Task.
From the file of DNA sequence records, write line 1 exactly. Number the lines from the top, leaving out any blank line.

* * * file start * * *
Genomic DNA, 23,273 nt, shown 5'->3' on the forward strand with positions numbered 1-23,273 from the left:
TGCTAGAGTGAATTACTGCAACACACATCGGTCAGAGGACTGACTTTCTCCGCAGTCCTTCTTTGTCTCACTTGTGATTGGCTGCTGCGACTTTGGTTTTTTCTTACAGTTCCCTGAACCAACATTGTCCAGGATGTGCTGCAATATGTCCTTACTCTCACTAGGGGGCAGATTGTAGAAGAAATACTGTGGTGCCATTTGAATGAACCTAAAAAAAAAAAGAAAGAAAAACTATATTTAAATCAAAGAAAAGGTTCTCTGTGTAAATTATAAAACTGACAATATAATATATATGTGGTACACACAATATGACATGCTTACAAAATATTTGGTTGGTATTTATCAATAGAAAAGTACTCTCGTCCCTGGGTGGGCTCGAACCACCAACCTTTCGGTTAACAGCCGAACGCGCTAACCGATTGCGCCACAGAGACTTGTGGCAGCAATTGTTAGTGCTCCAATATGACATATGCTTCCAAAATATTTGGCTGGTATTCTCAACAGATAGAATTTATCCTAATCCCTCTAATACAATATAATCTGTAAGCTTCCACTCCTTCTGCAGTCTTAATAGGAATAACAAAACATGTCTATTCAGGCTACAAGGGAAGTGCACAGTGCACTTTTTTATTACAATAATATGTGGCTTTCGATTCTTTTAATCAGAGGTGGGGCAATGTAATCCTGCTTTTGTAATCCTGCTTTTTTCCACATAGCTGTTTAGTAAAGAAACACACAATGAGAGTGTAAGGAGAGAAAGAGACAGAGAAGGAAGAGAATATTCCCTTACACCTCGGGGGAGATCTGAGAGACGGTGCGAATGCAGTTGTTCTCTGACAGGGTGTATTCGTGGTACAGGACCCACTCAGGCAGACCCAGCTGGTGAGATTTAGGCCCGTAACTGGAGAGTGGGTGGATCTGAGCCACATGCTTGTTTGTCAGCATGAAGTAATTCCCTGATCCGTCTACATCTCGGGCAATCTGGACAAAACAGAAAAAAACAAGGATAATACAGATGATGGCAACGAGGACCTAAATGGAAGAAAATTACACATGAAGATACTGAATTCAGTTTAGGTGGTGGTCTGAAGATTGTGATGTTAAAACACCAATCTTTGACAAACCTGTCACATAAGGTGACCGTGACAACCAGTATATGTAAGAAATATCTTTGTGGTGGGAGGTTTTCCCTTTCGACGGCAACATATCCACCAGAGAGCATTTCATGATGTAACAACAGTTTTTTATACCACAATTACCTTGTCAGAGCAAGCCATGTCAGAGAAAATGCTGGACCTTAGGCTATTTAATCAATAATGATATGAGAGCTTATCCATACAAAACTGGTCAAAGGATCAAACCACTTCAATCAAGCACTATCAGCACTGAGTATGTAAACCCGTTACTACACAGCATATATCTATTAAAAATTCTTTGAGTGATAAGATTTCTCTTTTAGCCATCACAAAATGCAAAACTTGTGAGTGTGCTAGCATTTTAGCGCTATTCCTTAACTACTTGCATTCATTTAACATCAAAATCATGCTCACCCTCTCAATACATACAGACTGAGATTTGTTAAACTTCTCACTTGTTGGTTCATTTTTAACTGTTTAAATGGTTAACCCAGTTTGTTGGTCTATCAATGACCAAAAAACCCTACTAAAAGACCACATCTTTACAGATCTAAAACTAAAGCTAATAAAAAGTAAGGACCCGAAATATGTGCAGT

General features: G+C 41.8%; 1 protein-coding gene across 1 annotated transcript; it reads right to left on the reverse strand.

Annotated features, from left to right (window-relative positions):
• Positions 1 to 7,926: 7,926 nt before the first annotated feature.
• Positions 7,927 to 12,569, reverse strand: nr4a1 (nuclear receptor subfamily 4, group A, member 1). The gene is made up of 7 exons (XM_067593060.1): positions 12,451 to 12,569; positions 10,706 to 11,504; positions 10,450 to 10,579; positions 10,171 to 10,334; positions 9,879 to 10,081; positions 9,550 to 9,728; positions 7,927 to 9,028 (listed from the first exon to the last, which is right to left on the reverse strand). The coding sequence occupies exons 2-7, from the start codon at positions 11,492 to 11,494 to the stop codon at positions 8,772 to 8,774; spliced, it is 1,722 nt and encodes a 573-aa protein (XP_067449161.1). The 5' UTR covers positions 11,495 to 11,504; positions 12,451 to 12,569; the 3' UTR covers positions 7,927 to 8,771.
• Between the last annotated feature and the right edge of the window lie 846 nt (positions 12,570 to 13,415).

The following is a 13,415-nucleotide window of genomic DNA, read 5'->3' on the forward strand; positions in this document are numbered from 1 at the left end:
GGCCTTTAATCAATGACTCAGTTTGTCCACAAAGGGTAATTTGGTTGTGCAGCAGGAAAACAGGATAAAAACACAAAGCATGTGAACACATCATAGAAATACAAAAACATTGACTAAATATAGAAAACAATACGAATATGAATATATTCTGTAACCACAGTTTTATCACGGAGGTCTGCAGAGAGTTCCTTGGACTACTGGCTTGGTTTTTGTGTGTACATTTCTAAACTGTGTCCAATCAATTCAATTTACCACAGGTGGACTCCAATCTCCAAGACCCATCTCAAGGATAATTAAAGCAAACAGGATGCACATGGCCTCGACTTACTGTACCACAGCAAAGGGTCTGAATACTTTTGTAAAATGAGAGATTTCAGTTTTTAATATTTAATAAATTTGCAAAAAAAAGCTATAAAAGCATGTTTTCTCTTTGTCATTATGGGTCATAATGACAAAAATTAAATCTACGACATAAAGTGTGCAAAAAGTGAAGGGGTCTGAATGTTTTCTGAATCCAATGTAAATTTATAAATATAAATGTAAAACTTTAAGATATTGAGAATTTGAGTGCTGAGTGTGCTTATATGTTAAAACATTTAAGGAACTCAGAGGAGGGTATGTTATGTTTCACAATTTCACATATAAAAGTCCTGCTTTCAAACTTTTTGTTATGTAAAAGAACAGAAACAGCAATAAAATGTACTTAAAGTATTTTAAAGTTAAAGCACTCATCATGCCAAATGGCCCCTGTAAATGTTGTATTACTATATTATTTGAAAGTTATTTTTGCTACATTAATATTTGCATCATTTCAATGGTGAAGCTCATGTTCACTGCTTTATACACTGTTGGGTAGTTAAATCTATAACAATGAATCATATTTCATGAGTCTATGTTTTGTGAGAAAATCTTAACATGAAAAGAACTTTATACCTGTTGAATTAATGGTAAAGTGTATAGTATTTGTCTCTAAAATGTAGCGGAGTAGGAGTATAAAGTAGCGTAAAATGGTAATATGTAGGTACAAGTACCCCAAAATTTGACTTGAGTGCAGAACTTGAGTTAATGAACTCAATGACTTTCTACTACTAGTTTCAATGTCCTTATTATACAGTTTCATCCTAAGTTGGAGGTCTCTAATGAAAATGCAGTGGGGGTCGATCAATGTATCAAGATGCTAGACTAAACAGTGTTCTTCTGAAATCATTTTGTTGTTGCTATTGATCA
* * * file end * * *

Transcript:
Genomic DNA, 23,273 nt, shown 5'->3' on the forward strand with positions numbered 1-23,273 from the left: